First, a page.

Using existing contacts and developing new ones we recruited participants for storytelling groups consisting, typically of 6-8 people, often with a project
worker. Over 100 workshops took place with a diverse range of different groups including; disability support groups, refugee and asylum seekers, Young
People Not in Education Employment or Training (NEET), black and minority ethnic (BME) groups, lesbian gay bisexual and transgender support groups, substance misuse support groups, older peoples groups and prisons.

Each group learned ICT and storyboarding skills so that each person could personally create their own digital story. Whilst a project of this nature cannot be ‘representative’ of the region we believe that we have engaged a broad range of people who reflect many aspects of the communities of the North East today.

We worked with community workers to ensure each project we delivered was developed in partnership with the community group to ensure both partner’s aims and objectives were achieved. These projects were delivered by members of museum staff trained in digital storytelling with support from community workers. 

“At first I didn’t feel I had a story to share that people  would be interested in, but after some brain storming I picked something I feel proud of and I’m very proud of my achievement.” - participant

The creation of digital stories is a participant led process. Each participant has complete ownership over the creation of their story from the idea of the story itself, the compilation of the story script, the recording and editing of the script, the selection of the visual material to illustrate their audio and the production of the story in the film making software.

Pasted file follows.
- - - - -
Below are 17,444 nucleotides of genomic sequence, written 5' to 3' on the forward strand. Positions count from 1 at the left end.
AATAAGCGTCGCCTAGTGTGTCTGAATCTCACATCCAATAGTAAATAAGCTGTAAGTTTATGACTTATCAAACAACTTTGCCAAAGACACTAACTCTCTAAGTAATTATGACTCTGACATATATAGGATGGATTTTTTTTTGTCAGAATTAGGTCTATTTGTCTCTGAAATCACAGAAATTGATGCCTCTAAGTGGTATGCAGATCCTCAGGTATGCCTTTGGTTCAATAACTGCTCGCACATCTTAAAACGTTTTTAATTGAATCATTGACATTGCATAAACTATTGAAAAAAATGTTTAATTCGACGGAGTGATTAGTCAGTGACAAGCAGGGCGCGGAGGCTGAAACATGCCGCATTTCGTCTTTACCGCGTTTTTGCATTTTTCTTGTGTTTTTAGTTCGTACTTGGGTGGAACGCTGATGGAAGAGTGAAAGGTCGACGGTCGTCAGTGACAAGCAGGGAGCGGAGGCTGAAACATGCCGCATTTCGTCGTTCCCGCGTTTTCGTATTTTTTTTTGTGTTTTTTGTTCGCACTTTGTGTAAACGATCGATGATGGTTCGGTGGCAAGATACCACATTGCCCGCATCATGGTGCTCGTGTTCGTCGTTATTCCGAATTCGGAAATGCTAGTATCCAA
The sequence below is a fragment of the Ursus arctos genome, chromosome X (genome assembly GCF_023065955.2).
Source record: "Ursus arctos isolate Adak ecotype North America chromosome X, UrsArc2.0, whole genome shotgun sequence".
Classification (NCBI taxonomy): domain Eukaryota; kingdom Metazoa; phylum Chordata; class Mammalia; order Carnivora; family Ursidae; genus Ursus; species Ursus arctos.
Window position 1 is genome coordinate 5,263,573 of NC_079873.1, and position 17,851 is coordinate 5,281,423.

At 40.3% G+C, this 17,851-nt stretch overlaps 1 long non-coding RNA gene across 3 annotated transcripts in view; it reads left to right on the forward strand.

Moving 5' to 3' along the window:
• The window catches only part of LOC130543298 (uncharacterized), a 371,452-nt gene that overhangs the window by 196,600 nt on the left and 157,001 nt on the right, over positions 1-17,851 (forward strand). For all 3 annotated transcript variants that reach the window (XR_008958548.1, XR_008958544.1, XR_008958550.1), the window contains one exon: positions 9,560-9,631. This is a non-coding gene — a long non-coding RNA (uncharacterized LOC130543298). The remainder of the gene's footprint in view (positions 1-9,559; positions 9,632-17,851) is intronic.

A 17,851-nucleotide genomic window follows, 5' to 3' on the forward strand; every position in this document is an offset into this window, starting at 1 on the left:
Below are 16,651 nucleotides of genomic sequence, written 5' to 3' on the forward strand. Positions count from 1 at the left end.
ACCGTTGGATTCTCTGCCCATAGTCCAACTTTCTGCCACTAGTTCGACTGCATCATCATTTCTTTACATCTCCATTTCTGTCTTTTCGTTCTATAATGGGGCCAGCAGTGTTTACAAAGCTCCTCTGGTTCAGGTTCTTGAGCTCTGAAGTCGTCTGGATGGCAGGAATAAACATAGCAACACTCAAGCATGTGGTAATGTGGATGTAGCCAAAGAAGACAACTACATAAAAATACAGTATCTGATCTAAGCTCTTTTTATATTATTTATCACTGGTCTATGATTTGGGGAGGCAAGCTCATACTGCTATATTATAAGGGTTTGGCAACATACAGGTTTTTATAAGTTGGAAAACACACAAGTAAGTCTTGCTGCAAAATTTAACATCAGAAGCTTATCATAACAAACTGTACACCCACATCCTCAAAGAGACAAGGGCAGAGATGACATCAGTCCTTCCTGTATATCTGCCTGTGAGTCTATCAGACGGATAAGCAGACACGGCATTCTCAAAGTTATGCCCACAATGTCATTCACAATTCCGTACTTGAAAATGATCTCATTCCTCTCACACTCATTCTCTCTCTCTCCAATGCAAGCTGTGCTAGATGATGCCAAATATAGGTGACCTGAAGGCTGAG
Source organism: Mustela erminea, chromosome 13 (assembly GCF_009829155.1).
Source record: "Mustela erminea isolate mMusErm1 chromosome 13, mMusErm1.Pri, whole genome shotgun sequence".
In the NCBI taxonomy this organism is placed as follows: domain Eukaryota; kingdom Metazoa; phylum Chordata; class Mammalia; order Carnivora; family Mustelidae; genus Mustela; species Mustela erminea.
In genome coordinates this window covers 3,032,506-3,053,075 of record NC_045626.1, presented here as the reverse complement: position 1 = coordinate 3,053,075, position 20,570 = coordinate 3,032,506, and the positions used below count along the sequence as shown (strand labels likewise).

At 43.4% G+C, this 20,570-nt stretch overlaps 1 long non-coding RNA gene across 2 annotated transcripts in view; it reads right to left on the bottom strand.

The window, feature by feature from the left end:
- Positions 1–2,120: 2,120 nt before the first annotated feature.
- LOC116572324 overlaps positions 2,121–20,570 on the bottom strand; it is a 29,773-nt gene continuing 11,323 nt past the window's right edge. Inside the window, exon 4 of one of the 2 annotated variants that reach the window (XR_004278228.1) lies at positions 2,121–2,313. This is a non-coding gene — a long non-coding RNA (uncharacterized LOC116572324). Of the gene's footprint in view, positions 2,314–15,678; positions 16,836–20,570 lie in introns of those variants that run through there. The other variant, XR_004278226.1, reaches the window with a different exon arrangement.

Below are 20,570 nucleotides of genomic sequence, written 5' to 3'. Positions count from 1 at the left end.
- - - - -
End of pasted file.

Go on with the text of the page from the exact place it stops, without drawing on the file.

“I have learned an awful lot about computers and have calmed my fears. This has spurred me on to apply for an evening computer course to further my experience!” - participant

Some stories have begun with a visit to the museum store of the
participant’s choice, to explore the collections and to choose an
object, or group of objects to inspire their story. Other stories have begun with individuals or communities, or with the use of loans boxes. This project has complemented conventional interpretation by encouraging people to describe and respond to the objects with their own thoughts, memories and ideas. Working together, people have developed trust and understanding and come to discover the relevance of museums to their lives. This will also help develop contemporary collecting initiatives – perhaps one of the most important current agendas for museum collections. Objects, images, sounds and memories provided inspiration for
the creation of individual digital stories and associated collections that would help people share their own sense of place and identity within the region.

To encourage further dialogue and discussion between participants we also brought groups together through intergenerational projects and mixing events were organised where we brought different groups together to share stories with one another. Individuals also participated in one-day workshops open to the general public.


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